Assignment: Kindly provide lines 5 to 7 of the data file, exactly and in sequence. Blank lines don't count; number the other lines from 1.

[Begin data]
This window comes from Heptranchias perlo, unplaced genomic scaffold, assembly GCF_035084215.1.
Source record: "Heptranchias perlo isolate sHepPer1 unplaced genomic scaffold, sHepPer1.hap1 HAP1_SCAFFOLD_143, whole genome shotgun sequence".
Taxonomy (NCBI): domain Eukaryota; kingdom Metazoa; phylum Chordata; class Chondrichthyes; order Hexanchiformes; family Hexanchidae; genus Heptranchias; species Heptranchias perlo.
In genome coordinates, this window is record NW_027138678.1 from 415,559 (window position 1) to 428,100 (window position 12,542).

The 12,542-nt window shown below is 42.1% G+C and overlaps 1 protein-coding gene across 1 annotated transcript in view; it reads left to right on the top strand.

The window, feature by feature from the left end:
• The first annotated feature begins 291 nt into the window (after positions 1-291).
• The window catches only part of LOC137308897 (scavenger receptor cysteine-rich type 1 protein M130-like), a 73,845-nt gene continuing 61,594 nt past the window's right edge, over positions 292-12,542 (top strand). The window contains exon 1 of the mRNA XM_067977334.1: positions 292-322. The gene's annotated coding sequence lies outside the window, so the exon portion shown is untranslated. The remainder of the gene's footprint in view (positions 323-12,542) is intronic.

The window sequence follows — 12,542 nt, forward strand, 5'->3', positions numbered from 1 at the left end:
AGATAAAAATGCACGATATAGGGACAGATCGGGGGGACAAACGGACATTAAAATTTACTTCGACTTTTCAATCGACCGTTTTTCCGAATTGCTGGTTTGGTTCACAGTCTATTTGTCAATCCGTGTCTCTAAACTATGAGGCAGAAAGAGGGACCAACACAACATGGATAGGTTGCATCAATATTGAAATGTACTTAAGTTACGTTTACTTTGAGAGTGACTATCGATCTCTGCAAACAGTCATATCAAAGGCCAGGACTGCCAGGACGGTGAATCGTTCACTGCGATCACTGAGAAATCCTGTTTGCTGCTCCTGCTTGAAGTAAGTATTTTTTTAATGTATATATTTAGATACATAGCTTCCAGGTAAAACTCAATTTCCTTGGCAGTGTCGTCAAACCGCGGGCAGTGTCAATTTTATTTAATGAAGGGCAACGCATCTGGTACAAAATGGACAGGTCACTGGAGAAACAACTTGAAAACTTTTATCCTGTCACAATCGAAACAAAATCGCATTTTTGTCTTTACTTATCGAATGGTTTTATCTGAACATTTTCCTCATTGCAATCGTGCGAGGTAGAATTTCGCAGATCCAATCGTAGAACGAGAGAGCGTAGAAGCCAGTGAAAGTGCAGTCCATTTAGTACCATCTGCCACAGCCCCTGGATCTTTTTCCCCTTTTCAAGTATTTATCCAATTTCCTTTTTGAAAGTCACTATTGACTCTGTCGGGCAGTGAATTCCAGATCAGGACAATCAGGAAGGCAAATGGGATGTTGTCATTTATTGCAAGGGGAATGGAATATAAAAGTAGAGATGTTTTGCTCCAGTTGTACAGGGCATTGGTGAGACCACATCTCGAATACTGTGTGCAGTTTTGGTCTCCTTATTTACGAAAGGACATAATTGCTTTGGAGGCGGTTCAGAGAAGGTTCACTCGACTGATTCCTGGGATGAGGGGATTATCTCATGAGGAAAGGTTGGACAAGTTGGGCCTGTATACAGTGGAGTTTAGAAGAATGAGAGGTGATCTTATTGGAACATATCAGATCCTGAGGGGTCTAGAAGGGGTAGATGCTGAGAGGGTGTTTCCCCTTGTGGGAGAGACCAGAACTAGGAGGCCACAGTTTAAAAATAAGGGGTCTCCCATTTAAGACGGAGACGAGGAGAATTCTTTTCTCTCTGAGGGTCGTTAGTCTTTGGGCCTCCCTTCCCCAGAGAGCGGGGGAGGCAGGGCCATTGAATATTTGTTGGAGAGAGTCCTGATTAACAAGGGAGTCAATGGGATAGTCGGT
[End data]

The 12,542-nt window shown below is 42.1% G+C and overlaps 1 protein-coding gene across 1 annotated transcript in view; it reads left to right on the top strand.

The window, feature by feature from the left end:
• The first annotated feature begins 291 nt into the window (after positions 1-291).